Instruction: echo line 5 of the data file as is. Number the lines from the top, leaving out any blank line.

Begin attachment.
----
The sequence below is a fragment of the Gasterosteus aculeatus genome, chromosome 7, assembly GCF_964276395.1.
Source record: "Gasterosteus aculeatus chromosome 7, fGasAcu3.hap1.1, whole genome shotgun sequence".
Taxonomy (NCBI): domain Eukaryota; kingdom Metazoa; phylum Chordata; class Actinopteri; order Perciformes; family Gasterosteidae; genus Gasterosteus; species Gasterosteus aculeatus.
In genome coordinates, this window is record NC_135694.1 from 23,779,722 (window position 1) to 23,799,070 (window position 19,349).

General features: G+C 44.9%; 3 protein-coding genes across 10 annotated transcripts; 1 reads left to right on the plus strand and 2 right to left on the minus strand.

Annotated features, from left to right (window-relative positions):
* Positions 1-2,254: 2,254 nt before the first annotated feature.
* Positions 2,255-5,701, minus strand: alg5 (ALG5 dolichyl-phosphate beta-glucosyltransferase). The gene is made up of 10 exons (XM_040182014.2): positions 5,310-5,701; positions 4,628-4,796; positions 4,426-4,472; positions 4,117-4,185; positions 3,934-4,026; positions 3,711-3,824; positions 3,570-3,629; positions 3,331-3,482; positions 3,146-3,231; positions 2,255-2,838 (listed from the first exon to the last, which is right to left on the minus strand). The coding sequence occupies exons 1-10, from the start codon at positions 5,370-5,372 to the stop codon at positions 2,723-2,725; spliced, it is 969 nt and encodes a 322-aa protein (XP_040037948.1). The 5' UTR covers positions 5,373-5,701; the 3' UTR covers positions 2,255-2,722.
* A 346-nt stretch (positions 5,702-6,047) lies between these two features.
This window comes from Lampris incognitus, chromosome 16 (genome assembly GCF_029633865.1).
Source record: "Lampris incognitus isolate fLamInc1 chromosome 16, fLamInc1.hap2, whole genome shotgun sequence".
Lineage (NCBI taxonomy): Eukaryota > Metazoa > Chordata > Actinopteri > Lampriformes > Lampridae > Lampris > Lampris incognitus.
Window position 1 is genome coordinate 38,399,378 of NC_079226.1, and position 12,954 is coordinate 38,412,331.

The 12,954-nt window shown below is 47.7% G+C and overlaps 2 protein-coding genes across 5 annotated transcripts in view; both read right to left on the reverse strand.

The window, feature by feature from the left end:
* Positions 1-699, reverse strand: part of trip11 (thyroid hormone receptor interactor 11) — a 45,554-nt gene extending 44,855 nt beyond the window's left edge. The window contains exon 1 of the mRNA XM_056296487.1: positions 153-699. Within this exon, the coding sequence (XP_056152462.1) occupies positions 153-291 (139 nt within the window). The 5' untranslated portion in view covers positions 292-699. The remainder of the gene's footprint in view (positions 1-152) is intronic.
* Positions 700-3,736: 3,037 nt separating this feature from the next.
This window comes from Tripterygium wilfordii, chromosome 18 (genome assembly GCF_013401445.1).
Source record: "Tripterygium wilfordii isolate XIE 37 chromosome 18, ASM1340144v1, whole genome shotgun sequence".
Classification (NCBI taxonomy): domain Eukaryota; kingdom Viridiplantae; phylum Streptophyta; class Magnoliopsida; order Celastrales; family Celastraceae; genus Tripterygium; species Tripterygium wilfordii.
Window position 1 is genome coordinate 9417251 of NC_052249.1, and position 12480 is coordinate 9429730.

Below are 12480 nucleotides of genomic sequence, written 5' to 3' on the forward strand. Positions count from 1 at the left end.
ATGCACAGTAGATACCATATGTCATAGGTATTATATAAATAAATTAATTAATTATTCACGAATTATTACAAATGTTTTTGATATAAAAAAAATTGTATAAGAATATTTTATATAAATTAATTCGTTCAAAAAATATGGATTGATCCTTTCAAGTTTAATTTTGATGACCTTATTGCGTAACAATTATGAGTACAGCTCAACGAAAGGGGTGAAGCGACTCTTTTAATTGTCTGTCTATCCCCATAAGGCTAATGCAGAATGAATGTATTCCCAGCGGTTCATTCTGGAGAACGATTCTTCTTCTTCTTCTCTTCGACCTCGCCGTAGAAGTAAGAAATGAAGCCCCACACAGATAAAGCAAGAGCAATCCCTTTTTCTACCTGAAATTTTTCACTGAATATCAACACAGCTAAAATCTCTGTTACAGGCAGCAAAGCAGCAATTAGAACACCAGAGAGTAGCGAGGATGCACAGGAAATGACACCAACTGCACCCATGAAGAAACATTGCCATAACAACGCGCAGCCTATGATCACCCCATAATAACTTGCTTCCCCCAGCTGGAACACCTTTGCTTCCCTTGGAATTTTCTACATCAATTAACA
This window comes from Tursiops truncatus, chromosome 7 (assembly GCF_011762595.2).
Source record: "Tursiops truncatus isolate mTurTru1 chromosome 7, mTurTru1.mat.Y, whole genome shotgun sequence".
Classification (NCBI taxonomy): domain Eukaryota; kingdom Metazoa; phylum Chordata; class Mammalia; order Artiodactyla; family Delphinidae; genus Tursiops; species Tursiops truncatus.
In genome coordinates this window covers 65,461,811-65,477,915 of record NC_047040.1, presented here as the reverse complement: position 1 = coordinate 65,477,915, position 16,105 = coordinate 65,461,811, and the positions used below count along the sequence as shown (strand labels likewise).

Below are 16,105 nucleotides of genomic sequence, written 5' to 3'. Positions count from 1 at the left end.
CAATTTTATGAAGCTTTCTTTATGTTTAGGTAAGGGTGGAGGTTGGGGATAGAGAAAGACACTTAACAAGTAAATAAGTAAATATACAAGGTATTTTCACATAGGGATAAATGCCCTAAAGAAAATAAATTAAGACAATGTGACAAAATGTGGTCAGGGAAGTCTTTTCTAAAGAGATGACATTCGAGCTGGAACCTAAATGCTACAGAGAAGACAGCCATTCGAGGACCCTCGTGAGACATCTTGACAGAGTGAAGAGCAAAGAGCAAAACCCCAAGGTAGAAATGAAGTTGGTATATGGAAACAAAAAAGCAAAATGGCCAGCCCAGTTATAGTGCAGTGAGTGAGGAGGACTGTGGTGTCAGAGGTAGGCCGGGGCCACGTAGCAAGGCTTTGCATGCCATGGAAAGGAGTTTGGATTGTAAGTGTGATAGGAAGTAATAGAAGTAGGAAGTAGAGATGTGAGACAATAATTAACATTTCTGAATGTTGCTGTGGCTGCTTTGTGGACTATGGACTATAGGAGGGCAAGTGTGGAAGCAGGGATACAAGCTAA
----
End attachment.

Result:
General features: G+C 44.9%; 3 protein-coding genes across 10 annotated transcripts; 1 reads left to right on the plus strand and 2 right to left on the minus strand.